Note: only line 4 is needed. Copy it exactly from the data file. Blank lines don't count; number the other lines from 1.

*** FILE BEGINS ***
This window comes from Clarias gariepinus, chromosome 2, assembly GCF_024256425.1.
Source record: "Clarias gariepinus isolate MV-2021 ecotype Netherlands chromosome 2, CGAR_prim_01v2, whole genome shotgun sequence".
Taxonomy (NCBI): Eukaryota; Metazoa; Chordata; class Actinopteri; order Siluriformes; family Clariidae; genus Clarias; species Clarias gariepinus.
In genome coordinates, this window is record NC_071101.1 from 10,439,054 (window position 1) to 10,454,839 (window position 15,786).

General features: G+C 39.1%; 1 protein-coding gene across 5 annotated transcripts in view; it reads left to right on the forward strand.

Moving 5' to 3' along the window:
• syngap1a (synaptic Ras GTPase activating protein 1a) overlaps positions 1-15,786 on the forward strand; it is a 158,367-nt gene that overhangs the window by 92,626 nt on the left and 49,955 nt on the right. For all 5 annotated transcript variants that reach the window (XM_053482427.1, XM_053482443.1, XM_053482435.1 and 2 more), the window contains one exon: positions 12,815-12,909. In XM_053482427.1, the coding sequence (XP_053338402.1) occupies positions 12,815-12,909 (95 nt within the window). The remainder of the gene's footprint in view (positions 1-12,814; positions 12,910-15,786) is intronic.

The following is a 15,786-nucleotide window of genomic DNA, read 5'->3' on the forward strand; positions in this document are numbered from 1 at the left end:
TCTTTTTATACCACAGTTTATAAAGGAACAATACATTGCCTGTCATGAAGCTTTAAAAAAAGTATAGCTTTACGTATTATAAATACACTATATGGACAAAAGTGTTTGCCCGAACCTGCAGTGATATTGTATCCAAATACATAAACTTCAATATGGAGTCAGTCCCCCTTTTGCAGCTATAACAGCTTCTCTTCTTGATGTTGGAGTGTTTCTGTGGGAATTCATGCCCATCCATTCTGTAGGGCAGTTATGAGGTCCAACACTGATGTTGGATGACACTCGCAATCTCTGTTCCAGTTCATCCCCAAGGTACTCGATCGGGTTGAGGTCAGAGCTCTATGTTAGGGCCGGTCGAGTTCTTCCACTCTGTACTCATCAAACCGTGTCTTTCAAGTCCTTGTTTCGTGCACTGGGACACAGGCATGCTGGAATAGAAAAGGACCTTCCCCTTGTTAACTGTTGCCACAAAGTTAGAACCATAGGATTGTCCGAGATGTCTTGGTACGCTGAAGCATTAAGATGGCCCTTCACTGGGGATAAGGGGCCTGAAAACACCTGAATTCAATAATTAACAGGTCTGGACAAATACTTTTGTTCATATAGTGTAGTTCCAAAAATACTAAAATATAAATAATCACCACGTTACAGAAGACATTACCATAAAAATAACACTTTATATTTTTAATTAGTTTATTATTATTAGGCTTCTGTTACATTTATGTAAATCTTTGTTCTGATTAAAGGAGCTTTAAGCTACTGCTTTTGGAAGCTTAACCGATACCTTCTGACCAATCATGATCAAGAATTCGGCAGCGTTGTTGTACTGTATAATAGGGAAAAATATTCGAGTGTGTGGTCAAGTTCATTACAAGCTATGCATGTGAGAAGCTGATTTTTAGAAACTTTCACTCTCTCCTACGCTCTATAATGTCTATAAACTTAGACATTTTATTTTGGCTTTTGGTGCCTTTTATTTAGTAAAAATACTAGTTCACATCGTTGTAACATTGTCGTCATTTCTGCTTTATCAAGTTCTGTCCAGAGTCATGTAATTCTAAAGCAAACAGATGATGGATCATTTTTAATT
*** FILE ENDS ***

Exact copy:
In genome coordinates, this window is record NC_071101.1 from 10,439,054 (window position 1) to 10,454,839 (window position 15,786).